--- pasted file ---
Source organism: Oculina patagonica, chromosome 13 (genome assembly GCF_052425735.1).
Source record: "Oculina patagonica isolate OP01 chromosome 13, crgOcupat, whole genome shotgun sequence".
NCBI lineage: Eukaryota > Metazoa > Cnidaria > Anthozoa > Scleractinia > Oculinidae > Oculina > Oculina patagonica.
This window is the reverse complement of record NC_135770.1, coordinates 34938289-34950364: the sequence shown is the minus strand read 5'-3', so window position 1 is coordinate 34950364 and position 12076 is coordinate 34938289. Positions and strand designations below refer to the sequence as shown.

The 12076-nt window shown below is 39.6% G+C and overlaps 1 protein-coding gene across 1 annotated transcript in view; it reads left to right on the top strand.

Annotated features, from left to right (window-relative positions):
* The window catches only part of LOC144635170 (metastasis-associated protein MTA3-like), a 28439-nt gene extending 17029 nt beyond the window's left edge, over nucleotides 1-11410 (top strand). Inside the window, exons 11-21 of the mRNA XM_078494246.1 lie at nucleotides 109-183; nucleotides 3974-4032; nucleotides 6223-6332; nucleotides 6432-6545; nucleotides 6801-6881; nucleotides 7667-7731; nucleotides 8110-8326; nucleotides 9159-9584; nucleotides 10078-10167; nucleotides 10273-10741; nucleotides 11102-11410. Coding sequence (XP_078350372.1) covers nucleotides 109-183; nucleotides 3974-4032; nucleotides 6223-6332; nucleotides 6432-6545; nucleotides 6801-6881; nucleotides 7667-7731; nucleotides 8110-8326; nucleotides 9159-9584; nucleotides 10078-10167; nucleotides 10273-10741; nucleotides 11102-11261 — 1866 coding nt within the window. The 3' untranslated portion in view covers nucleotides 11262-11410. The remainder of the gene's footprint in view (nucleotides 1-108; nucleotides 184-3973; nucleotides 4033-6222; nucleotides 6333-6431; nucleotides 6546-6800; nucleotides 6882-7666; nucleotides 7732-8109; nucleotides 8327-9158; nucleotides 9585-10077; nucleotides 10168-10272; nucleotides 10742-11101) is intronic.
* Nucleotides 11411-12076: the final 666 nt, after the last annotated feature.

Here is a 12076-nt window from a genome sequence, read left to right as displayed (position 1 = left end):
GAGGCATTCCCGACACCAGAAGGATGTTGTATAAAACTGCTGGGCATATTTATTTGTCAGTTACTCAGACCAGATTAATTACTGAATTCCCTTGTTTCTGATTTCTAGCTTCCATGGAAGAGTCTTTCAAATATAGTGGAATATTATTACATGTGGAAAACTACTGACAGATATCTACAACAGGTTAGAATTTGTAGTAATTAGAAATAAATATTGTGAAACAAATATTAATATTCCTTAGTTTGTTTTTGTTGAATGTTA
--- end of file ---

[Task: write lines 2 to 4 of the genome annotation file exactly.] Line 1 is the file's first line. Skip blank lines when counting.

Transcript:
Source record: "Oculina patagonica isolate OP01 chromosome 13, crgOcupat, whole genome shotgun sequence".
NCBI lineage: Eukaryota > Metazoa > Cnidaria > Anthozoa > Scleractinia > Oculinidae > Oculina > Oculina patagonica.
This window is the reverse complement of record NC_135770.1, coordinates 34938289-34950364: the sequence shown is the minus strand read 5'-3', so window position 1 is coordinate 34950364 and position 12076 is coordinate 34938289. Positions and strand designations below refer to the sequence as shown.